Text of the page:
South Korea Wants ISPs To Take Anti-Spam Measures


The South Korean government’s “Block 25” plan could also block legimiate traffic and suppress dissidents

Internet service providers (ISPs) in South Korea are being urged by the government to sign up to a new national plan to tackle spam.

The South Korean Internet Security Agency aims to have the plan operational by December, according to the BBC, but critics have argued it is unnecessary and could harm businesses and home workers.

Only if all else fails

Recent research conducted by Sophos revealed that South Korea is second largest source of spam e-mails in the world and eighty percent of the billions of spam messages sent every day come from hijacked PCs.

The plan, known as “Block 25” would prevent hijacked PCs from sending messages through the port typically reserved for e-mails, port 25, and would restrict email to official mail servers. This would stop the flow of spam and would help to identify infected PCs, but opponents remain unconvinced.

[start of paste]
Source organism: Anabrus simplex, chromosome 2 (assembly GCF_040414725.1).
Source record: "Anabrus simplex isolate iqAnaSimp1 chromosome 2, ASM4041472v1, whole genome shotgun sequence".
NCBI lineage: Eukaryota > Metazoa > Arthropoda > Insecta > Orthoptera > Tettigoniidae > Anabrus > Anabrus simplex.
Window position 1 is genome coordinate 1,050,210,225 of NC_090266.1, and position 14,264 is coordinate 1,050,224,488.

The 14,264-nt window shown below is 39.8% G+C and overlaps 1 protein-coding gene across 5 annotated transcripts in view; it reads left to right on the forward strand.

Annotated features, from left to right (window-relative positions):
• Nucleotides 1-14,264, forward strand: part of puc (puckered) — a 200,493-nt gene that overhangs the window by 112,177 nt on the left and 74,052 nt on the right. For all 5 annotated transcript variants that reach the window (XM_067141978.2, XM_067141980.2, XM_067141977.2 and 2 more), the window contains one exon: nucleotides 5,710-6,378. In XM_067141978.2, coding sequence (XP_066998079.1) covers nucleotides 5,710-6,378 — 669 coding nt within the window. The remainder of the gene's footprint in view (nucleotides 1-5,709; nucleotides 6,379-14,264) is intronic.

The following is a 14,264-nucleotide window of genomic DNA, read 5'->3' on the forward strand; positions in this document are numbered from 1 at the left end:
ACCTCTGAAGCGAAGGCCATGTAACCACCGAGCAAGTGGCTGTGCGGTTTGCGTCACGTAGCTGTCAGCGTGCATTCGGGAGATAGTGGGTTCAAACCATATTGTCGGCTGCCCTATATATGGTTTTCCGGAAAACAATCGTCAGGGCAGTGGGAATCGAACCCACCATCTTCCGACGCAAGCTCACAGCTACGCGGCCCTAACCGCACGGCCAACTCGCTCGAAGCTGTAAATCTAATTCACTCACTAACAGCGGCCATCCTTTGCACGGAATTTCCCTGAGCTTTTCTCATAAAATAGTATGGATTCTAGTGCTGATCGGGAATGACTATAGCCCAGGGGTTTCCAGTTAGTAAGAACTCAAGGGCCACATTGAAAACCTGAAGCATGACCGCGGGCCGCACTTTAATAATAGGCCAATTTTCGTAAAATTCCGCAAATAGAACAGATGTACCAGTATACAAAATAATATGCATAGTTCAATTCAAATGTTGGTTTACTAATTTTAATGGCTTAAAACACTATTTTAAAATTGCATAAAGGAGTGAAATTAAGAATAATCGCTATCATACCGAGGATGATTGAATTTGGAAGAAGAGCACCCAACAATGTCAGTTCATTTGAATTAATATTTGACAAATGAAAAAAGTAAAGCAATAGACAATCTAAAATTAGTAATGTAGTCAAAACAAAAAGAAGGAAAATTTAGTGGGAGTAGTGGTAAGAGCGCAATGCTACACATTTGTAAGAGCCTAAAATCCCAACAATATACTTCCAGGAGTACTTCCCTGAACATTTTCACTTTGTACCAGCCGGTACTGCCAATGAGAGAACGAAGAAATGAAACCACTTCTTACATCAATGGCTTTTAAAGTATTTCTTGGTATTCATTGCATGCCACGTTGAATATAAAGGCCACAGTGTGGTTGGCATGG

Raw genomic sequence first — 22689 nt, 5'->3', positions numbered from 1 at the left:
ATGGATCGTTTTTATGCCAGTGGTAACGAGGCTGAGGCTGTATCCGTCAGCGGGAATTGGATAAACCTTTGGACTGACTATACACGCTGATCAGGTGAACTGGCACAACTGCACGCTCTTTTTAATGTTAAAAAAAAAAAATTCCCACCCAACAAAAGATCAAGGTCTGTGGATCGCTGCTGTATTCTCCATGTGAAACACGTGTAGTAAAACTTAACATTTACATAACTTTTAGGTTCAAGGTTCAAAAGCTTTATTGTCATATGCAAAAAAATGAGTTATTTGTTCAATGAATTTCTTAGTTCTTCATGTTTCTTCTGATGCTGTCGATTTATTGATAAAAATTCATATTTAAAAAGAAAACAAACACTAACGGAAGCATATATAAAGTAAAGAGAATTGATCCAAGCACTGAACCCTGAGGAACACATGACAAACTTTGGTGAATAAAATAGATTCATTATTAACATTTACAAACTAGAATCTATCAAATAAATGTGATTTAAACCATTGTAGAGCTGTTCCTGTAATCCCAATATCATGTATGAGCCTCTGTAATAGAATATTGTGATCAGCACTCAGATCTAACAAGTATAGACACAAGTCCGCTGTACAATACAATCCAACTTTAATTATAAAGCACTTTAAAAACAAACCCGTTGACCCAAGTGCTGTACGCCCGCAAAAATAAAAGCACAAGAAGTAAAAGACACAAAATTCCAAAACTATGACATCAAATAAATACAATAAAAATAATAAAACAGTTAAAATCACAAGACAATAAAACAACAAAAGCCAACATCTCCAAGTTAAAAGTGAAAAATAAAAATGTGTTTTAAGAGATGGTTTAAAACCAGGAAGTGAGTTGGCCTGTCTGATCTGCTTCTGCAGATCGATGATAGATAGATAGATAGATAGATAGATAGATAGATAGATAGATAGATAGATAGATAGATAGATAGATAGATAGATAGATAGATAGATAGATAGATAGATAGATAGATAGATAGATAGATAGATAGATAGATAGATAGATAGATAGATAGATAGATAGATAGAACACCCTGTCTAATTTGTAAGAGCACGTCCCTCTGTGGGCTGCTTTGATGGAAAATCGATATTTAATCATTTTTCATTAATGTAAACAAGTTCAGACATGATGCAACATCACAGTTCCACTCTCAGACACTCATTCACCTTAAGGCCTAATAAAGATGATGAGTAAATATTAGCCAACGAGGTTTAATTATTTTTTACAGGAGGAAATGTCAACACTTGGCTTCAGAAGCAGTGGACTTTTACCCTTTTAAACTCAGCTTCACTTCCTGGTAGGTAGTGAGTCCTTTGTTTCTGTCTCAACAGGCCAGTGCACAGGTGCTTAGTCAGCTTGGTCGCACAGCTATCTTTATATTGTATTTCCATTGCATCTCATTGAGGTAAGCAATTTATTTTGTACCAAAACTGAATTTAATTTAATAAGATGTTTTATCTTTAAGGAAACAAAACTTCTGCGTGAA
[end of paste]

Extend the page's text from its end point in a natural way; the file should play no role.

“Spam is a consequence of free, unauthenticated communication.  The simplest solution to spam would be to somehow ensure that all communications are authenticated and traceable, which is the motivation behind ham-handed measures such as South Korea’s,” commented Dr. Nathaniel Borenstein of cloud email specialist Mimecast.

“Enforced authentication might be the last resort if we find ourselves drowning in a tide of spam and we’ve tried everything else,” he continued, “But we are nowhere near that situation today.  I don’t think that all advocates of enforced authentication are motivated by wanting to crack down on dissidents, but it is a highly likely side effect, and a good reason to try every other anti-spam mechanism first.”

The volume of global spam has fluctuated in 2011. In January, levels fell to a two year low and decreased further when Microsoft and US law-enforcement officials shutdown the Rustock botnet which was responsible for sending 44.1 billion emails per day and 47.5 percent of all spam by the end of 2010.

However by August, the volume of spam returned to pre-Rustock levels as the number of malicious emails increased by five and a half times the amount sent in the preceding months.


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